HDF5 Dimension Scales - Part 3

In this post I will show how the HDF5 library implements dimension scales, and in the next post I will show how the netCDF-4 file format implements shared dimensions. We will look at the low-level objects stored in the file. The intention is to document these details for software that wants to read or write this information outside of the netCDF-4 C library; none of this is needed to use the HDF5 or netCDF-4 APIs.

Let's first look at the HDF5 API for dimension scales. To create a dimension scale, use H5DSset_scale:

herr_t H5DSset_scale(hid_t dsid, char *dimname)

The dataset dsid is converted to a Dimension Scale dataset, as defined above. This creates the CLASS attribute, set to the value "DIMENSION_SCALE" and an empty REFERENCE_LIST attribute, as described in "HDF5 Dimension Scale Specification" (PDF, see section 4.2). If dimname is specified, then an attribute called NAME is created, with the value dimname.

hid_t dsid;IN: the dataset to be made a Dimension Scale
char *dimname;    IN: the dimension name (optional), NULL if the dimension has no name.

The core of the functionality is in the HDF5attach_scale method:

herr_t H5DSattach_scale(hid_t didhid_t dsidunsigned int idx)

Define Dimension Scale dsid to be associated with dimension idx of Dataset did. Entries are created in the DIMENSION_LIST and REFERENCE_LIST attributes, as defined in section 4.2.

hid_t did;IN: the dataset
hid_t dsid;IN: the scale to be attached
unsigned int idx;    IN: the dimension of did that dsid is associated with.

If you look at a dimension scale with h5dump, you see something like this:

DATASET "time" {
 1# DATATYPE  H5T_STD_I32LE
   DATASPACE  SIMPLE { ( 100 ) / ( 100 ) }
 2# ATTRIBUTE "CLASS" {
      DATATYPE  H5T_STRING {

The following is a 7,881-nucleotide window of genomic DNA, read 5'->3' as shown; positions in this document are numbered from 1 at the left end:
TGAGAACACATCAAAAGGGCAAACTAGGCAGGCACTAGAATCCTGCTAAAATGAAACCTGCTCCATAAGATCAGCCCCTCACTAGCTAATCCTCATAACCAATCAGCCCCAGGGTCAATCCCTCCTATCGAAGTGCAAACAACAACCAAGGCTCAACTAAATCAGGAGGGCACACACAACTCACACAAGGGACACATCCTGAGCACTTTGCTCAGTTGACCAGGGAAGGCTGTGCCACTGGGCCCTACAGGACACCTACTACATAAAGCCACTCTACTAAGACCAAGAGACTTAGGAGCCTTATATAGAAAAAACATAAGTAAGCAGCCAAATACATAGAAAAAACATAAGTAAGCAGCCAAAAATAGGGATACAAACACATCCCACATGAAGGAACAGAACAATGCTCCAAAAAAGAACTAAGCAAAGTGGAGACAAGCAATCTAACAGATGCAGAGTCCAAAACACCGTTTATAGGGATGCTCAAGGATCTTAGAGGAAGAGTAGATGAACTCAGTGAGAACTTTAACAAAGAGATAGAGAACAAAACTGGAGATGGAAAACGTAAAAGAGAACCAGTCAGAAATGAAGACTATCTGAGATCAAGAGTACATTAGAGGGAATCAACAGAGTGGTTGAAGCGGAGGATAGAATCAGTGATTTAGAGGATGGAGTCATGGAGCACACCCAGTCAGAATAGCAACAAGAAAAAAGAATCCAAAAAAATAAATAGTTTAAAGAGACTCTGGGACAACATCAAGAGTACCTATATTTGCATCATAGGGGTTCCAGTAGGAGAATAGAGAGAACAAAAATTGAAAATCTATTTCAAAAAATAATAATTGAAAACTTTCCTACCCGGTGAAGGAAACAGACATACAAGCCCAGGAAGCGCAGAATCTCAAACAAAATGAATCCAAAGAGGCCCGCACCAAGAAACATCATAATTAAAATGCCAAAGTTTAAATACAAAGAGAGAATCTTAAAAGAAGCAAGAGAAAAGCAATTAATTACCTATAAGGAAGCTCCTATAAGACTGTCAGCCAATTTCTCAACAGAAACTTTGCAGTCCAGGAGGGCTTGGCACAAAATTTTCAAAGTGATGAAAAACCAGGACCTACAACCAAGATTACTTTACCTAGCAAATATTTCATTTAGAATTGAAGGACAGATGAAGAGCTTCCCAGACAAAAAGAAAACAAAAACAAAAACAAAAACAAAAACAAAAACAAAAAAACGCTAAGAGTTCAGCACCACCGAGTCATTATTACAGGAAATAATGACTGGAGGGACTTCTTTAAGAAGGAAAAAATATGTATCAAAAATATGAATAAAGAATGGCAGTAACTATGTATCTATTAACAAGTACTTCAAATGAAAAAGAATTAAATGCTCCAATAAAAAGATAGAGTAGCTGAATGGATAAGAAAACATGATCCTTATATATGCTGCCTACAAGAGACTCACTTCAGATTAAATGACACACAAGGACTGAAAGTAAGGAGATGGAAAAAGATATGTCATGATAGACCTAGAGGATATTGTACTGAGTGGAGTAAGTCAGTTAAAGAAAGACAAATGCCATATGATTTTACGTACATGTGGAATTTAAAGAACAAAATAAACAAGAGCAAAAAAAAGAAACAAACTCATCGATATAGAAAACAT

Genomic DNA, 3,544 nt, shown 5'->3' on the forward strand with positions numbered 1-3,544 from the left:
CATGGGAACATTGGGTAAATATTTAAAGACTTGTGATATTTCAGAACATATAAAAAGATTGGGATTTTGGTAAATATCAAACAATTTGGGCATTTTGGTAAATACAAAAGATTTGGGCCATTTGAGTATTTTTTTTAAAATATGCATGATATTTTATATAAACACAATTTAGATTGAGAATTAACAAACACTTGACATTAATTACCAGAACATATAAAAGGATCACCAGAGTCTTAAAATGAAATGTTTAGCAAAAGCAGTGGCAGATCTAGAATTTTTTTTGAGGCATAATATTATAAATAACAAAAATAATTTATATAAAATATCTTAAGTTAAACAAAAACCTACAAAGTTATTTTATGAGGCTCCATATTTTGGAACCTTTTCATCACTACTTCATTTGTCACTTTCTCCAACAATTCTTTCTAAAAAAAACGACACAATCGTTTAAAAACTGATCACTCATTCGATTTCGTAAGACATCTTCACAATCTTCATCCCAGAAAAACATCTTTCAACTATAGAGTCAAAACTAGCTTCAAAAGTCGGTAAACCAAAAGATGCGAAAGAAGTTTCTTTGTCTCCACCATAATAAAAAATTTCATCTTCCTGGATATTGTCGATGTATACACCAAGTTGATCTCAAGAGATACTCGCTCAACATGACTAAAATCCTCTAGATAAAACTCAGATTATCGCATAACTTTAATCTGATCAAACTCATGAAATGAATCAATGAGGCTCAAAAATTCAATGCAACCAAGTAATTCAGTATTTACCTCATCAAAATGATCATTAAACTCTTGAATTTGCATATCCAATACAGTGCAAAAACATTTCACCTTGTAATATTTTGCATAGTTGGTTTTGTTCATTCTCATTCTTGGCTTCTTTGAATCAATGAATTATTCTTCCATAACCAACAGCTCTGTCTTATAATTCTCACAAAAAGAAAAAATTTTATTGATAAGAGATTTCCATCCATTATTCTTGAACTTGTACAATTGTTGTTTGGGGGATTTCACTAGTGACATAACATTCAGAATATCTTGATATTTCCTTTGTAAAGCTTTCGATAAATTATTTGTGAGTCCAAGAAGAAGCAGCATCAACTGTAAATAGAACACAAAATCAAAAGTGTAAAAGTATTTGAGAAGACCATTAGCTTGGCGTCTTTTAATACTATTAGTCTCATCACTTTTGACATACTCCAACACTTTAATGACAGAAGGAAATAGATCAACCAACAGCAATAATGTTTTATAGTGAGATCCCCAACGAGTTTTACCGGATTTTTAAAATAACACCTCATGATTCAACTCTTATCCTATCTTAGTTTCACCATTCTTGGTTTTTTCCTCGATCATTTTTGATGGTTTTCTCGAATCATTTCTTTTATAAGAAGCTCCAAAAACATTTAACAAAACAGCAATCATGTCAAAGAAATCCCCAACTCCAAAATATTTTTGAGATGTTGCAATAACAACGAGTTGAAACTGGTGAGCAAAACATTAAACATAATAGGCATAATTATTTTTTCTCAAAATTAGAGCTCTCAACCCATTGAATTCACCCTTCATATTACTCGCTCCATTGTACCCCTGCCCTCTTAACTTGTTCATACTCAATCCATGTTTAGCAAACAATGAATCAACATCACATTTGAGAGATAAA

STRSIZE 16;
         STRPAD H5T_STR_NULLTERM;
         CSET H5T_CSET_ASCII;
         CTYPE H5T_C_S1;
      }
      DATASPACE  SCALAR
      DATA {
      (0): "DIMENSION_SCALE"
      }
   }
 3# ATTRIBUTE "NAME" {
      DATATYPE  H5T_STRING {
         STRSIZE 5;
         STRPAD H5T_STR_NULLTERM;
         CSET H5T_CSET_ASCII;
         CTYPE H5T_C_S1;
      }
      DATASPACE  SCALAR
      DATA {
      (0): "time"
      }
   }
4# ATTRIBUTE "REFERENCE_LIST" {
      DATATYPE  H5T_COMPOUND {
         H5T_REFERENCE { H5T_STD_REF_OBJECT } "dataset";
         H5T_STD_I32LE "dimension";
      }
      DATASPACE  SIMPLE { ( 2 ) / ( 2 ) }
      DATA {
      (0): {
            DATASET 546 /data ,
            2
         },
      (1): {
            DATASET 1405 /_nc4_non_coord_sample ,
            0
         }
      }
   }
}

where the N# above are annotations that I've added:

  1. An integer dataset (aka variable) named "time" with 100 elements in it.
  2. An attribute named CLASS with value "DIMENSION_SCALE".
  3. An attribute named NAME with value "time".
  4. An attribute named REFERENCE_LIST with value a compound type with two elements.

These three attributes are added to the dataset by the HDF5set_scale method, turning it into a dimension scale. The values in the REFERENCE_LIST attribute are added by two calls to the HDF5attach_scale method. The first attaches the dimension scale to the second dimension of the dataset named "/data", and the next attaches it to the zeroth dimension of the dataset named "/_nc4_non_coord_sample".

If we h5dump one of the datasets in REFERENCE_LIST, we see for example:

DATASET "_nc4_non_coord_sample" {
   DATATYPE  H5T_STD_I32LE
   DATASPACE  SIMPLE { ( 100, 345 ) / ( 100, 345 ) }
     ATTRIBUTE "DIMENSION_LIST" {      
      DATATYPE  H5T_VLEN { H5T_REFERENCE { H5T_STD_REF_OBJECT }}
      DATASPACE  SIMPLE { ( 2 ) / ( 2 ) }
      DATA {
      (0): (DATASET 830 /time ), (DATASET 1114 /sample )
      }
   }

This tells us that the _nc4_non_coord_sample dataset has type integer and shape (100, 345). It has an attribute called DIMENSION_LIST whose value is an array of references to other datasets, namely, the "time" and the "sample" dataset. These are none other than our dimension scales. The DIMENSION_LIST  attribute, like the REFERENCE_LIST attribute, is maintained by the HDF5 dimension scale API.

In summary, the HDF5 dimension scale API allows you to create associations between a specially marked dataset called a dimension scale, and one of the dimension of any other arbitrary dataset. Because there are no restrictions on this association, we can't rely on this raw interface alone for defining shared dimensions. But next time we will see how the netCDF-4 format builds on this interface to implement shared dimensions.

Next: NetCDF-4 Dimensions and HDF5 Dimension Scales

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